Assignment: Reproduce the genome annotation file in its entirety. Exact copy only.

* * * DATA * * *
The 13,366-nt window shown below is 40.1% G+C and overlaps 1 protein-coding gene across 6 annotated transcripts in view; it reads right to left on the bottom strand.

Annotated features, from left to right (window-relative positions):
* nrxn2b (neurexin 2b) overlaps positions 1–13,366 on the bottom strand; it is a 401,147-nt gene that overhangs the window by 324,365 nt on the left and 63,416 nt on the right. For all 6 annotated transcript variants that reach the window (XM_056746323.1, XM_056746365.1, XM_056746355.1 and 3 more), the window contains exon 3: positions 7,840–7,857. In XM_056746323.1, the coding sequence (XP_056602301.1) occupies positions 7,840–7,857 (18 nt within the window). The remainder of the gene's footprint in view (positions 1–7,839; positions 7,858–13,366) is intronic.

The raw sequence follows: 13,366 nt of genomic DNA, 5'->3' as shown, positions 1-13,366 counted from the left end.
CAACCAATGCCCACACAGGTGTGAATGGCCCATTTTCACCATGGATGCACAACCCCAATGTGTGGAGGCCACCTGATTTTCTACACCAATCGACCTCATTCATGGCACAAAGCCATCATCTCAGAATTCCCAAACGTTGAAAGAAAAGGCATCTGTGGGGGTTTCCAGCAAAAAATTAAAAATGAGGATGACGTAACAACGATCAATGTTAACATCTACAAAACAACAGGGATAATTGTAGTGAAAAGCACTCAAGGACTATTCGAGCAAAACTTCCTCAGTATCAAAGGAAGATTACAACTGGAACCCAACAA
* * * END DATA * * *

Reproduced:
The 13,366-nt window shown below is 40.1% G+C and overlaps 1 protein-coding gene across 6 annotated transcripts in view; it reads right to left on the bottom strand.

Annotated features, from left to right (window-relative positions):
* nrxn2b (neurexin 2b) overlaps positions 1–13,366 on the bottom strand; it is a 401,147-nt gene that overhangs the window by 324,365 nt on the left and 63,416 nt on the right. For all 6 annotated transcript variants that reach the window (XM_056746323.1, XM_056746365.1, XM_056746355.1 and 3 more), the window contains exon 3: positions 7,840–7,857. In XM_056746323.1, the coding sequence (XP_056602301.1) occupies positions 7,840–7,857 (18 nt within the window). The remainder of the gene's footprint in view (positions 1–7,839; positions 7,858–13,366) is intronic.

The raw sequence follows: 13,366 nt of genomic DNA, 5'->3' as shown, positions 1-13,366 counted from the left end.
CAACCAATGCCCACACAGGTGTGAATGGCCCATTTTCACCATGGATGCACAACCCCAATGTGTGGAGGCCACCTGATTTTCTACACCAATCGACCTCATTCATGGCACAAAGCCATCATCTCAGAATTCCCAAACGTTGAAAGAAAAGGCATCTGTGGGGGTTTCCAGCAAAAAATTAAAAATGAGGATGACGTAACAACGATCAATGTTAACATCTACAAAACAACAGGGATAATTGTAGTGAAAAGCACTCAAGGACTATTCGAGCAAAACTTCCTCAGTATCAAAGGAAGATTACAACTGGAACCCAACAA